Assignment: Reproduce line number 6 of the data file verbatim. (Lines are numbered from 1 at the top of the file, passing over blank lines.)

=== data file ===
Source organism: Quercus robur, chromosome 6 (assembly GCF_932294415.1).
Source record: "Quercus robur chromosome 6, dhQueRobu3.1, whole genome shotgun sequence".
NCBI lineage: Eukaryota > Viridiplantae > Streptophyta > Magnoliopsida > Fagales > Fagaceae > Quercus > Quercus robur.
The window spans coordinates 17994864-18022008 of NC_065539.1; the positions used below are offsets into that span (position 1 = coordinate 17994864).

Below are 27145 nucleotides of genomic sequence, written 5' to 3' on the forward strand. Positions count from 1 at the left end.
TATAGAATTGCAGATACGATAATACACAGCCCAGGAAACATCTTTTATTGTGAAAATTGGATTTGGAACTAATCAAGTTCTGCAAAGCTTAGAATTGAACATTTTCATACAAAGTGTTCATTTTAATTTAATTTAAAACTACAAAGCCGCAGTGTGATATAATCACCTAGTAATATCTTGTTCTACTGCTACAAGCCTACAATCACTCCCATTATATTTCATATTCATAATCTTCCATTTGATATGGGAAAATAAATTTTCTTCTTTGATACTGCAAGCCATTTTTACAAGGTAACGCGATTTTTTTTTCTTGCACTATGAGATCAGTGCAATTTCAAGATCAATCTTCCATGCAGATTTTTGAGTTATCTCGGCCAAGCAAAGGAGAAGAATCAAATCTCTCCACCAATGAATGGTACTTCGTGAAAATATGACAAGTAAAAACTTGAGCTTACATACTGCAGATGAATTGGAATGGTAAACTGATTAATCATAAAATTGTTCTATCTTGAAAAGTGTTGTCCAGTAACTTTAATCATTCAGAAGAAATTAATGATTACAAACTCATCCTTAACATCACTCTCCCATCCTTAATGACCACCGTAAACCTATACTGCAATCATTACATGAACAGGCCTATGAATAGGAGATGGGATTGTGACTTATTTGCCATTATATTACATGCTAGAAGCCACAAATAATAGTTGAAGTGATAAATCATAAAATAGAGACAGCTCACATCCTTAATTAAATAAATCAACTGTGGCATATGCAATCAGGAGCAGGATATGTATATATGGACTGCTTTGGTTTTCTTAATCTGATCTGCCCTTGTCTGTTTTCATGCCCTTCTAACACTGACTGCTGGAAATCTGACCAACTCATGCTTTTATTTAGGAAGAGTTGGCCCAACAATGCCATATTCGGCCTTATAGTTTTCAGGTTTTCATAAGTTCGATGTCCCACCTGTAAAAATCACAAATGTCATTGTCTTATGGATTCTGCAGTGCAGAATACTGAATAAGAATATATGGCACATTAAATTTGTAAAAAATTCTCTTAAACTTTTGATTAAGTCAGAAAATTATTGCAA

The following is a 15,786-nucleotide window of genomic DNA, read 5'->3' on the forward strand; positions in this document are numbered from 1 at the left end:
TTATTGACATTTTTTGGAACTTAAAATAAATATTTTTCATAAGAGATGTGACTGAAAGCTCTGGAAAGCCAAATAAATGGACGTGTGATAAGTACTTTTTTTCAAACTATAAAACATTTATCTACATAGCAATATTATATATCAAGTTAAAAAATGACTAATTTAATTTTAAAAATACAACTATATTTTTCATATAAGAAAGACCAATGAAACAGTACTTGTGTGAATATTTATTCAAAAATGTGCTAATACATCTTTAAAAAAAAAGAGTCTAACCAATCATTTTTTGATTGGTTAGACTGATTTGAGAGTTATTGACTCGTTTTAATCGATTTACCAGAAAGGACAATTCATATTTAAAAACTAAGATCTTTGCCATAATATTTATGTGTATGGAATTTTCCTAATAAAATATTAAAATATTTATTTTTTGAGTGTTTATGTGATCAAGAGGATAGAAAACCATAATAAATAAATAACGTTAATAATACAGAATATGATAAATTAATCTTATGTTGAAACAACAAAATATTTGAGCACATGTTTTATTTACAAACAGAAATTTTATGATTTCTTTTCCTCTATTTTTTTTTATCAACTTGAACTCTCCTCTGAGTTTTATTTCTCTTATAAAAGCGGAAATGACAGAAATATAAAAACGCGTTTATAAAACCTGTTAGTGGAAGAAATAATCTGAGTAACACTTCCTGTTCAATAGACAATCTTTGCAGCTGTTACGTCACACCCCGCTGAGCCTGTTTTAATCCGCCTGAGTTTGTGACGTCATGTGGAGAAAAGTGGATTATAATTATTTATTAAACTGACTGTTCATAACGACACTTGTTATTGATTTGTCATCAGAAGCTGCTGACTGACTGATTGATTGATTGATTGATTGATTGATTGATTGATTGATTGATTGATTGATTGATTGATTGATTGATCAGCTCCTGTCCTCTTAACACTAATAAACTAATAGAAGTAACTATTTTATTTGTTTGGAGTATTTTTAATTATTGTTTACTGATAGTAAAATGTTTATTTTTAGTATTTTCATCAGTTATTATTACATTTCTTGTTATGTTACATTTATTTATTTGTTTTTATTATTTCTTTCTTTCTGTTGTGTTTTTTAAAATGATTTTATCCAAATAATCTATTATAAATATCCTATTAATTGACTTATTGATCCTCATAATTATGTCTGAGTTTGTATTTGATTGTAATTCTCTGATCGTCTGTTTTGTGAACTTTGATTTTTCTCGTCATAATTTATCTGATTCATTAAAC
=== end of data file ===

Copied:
TATAGAATTGCAGATACGATAATACACAGCCCAGGAAACATCTTTTATTGTGAAAATTGGATTTGGAACTAATCAAGTTCTGCAAAGCTTAGAATTGAACATTTTCATACAAAGTGTTCATTTTAATTTAATTTAAAACTACAAAGCCGCAGTGTGATATAATCACCTAGTAATATCTTGTTCTACTGCTACAAGCCTACAATCACTCCCATTATATTTCATATTCATAATCTTCCATTTGATATGGGAAAATAAATTTTCTTCTTTGATACTGCAAGCCATTTTTACAAGGTAACGCGATTTTTTTTTCTTGCACTATGAGATCAGTGCAATTTCAAGATCAATCTTCCATGCAGATTTTTGAGTTATCTCGGCCAAGCAAAGGAGAAGAATCAAATCTCTCCACCAATGAATGGTACTTCGTGAAAATATGACAAGTAAAAACTTGAGCTTACATACTGCAGATGAATTGGAATGGTAAACTGATTAATCATAAAATTGTTCTATCTTGAAAAGTGTTGTCCAGTAACTTTAATCATTCAGAAGAAATTAATGATTACAAACTCATCCTTAACATCACTCTCCCATCCTTAATGACCACCGTAAACCTATACTGCAATCATTACATGAACAGGCCTATGAATAGGAGATGGGATTGTGACTTATTTGCCATTATATTACATGCTAGAAGCCACAAATAATAGTTGAAGTGATAAATCATAAAATAGAGACAGCTCACATCCTTAATTAAATAAATCAACTGTGGCATATGCAATCAGGAGCAGGATATGTATATATGGACTGCTTTGGTTTTCTTAATCTGATCTGCCCTTGTCTGTTTTCATGCCCTTCTAACACTGACTGCTGGAAATCTGACCAACTCATGCTTTTATTTAGGAAGAGTTGGCCCAACAATGCCATATTCGGCCTTATAGTTTTCAGGTTTTCATAAGTTCGATGTCCCACCTGTAAAAATCACAAATGTCATTGTCTTATGGATTCTGCAGTGCAGAATACTGAATAAGAATATATGGCACATTAAATTTGTAAAAAATTCTCTTAAACTTTTGATTAAGTCAGAAAATTATTGCAA